So all this talk of Bamboozled and how it was homophobic and didn’t deserve to win and it wasn’t very good and so on…
Here’s a short film that wasn’t those things and entered into Tropfest last year and it didn’t get in. So I am not entirely sure what the standards are but here it is anyway…We made this about a year ago so here I am marking the anniversary by posting it again.
It’s called ‘Anything Could Happen’ and it’s about two people who meet in a doctors waiting room.
On topic: right after I posted our trailer, an old film of Arielle’s from also about a year ago shows up on my dash.
I am way too amused by the similar lines to my “you gave me crabs” blurt in Toombaworth.
.في عينيك أسافر
In your eyes, I travel.
When I feel sad I wish I was in California
Dec. 3 2013
"The nation was in shock. This does not happen in our country," said Thora Arnorsdottir, news editor at RUV, the Icelandic National Broadcasting Service.
She was referring to a 59-year old man who was shot by police on Monday. The man, who started shooting at police when they entered his building, had a history of mental illness.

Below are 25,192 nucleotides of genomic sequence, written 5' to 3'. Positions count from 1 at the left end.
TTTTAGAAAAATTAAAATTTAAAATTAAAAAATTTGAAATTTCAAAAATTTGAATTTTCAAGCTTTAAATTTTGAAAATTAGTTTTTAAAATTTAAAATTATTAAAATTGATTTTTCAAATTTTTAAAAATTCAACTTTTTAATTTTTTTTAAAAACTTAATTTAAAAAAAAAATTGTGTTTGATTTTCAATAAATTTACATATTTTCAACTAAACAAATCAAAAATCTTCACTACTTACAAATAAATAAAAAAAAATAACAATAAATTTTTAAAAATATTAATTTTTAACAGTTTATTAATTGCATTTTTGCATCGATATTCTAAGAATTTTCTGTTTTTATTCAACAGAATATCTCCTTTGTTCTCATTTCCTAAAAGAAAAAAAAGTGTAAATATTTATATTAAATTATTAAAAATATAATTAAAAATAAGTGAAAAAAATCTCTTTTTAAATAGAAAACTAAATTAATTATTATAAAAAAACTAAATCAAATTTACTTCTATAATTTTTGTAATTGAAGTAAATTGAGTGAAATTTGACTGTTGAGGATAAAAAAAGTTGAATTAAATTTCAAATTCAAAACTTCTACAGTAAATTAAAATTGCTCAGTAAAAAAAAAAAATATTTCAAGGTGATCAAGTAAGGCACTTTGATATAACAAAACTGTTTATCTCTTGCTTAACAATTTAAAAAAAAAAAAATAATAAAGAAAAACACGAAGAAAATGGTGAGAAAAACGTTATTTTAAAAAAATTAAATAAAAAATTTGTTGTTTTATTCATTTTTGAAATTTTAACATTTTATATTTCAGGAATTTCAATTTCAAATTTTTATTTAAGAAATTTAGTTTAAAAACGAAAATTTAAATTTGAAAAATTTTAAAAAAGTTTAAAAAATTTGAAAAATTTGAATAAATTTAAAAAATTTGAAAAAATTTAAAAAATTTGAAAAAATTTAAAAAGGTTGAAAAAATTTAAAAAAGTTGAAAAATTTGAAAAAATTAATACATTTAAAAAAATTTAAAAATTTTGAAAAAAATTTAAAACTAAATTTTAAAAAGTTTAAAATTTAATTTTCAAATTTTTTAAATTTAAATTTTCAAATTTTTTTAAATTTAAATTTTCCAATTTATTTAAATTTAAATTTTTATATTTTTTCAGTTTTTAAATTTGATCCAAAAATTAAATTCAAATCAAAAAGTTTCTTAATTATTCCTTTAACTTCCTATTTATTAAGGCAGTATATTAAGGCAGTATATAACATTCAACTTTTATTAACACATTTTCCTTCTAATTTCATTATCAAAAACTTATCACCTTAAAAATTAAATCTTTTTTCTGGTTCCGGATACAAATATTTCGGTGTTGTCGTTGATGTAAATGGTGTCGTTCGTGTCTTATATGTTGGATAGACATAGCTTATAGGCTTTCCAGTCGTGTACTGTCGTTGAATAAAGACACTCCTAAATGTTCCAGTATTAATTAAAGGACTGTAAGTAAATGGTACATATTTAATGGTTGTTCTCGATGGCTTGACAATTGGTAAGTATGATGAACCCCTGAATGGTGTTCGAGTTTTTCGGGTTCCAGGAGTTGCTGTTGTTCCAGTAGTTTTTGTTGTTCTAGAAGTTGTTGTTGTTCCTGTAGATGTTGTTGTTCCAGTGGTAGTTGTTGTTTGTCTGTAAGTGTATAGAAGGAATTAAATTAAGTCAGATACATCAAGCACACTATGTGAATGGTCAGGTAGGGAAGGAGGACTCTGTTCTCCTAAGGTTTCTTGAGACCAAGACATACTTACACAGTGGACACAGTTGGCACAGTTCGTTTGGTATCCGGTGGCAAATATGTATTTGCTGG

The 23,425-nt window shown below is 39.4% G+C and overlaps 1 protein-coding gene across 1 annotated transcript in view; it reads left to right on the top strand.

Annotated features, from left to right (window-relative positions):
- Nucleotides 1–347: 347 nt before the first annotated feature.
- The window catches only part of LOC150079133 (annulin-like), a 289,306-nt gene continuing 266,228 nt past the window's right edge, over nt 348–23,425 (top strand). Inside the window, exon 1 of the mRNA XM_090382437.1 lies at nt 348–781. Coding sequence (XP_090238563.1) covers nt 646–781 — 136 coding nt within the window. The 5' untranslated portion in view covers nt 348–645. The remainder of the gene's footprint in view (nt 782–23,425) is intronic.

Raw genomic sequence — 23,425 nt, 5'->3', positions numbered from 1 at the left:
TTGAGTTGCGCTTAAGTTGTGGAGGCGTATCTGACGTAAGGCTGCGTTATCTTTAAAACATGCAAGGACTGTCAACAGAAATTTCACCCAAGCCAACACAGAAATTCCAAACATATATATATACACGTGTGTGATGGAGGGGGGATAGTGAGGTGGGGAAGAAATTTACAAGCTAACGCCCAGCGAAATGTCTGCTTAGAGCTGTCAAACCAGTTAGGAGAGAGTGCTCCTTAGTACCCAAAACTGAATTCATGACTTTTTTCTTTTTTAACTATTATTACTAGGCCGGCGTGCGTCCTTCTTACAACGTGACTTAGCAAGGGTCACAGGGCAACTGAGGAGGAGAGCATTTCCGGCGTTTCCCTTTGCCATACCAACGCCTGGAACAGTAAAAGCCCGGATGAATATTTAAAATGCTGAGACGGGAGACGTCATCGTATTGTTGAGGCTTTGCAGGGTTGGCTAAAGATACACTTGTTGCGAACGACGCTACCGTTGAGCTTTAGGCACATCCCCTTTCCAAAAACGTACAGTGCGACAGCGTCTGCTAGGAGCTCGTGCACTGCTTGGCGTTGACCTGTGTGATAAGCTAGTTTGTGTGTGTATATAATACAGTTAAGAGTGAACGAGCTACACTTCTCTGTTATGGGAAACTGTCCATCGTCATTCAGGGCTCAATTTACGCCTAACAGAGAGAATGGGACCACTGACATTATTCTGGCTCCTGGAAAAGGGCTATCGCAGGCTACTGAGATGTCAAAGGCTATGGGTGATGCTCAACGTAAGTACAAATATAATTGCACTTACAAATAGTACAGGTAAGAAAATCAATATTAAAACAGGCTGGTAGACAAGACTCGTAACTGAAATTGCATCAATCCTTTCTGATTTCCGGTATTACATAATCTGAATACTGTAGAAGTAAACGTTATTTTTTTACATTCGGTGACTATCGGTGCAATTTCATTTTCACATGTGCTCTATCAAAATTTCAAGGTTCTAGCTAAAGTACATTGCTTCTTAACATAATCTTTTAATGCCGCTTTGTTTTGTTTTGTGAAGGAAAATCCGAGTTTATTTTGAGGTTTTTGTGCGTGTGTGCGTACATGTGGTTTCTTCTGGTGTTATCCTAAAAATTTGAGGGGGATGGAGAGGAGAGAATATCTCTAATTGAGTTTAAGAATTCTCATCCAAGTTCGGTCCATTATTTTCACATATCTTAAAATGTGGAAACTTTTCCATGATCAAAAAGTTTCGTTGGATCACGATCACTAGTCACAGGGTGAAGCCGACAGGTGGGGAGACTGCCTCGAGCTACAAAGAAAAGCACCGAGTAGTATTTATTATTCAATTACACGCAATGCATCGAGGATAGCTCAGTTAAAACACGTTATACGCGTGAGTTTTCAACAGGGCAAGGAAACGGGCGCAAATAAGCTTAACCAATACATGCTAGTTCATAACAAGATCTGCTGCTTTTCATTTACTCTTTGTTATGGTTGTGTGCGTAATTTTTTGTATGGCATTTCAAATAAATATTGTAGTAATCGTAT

It’s the first time someone has been killed by armed police in Iceland since it became an independent republic in 1944. Police don’t even carry weapons, usually. Violent crime in Iceland is almost non-existent.
"The nation does not want its police force to carry weapons because it’s dangerous, it’s threatening," Arnorsdottir says. "It’s a part of the culture. Guns are used to go hunting as a sport, but you never see a gun."
In fact, Iceland isn’t anti-gun. In terms of per-capita gun ownership, Iceland ranks 15th in the world. Still, this incident was so rare that neighbors of the man shot were comparing the shooting to a scene from an American film.
The Icelandic police department said officers involved will go through grief counseling. And the police department has already apologized to the family of the man who died — though not necessarily because they did anything wrong.
"I think it’s respectful," Arnorsdottir says, “because no one wants to take another person’s life. “
There are still a number of questions to be answered, including why police didn’t first try to negotiate with man before entering his building.
"A part of the great thing of living in this country is that you can enter parliament and the only thing they ask you to do is to turn off your cellphone, so you don’t disturb the parliamentarians while they’re talking. We do not have armed guards following our prime minister or president. That’s a part of the great thing of living in a peaceful society. We do not want to change that. "
vancouver aquarium, may 2013. photos andy clark
WHO WEARS THOSE CLOTHES CANOEING STOP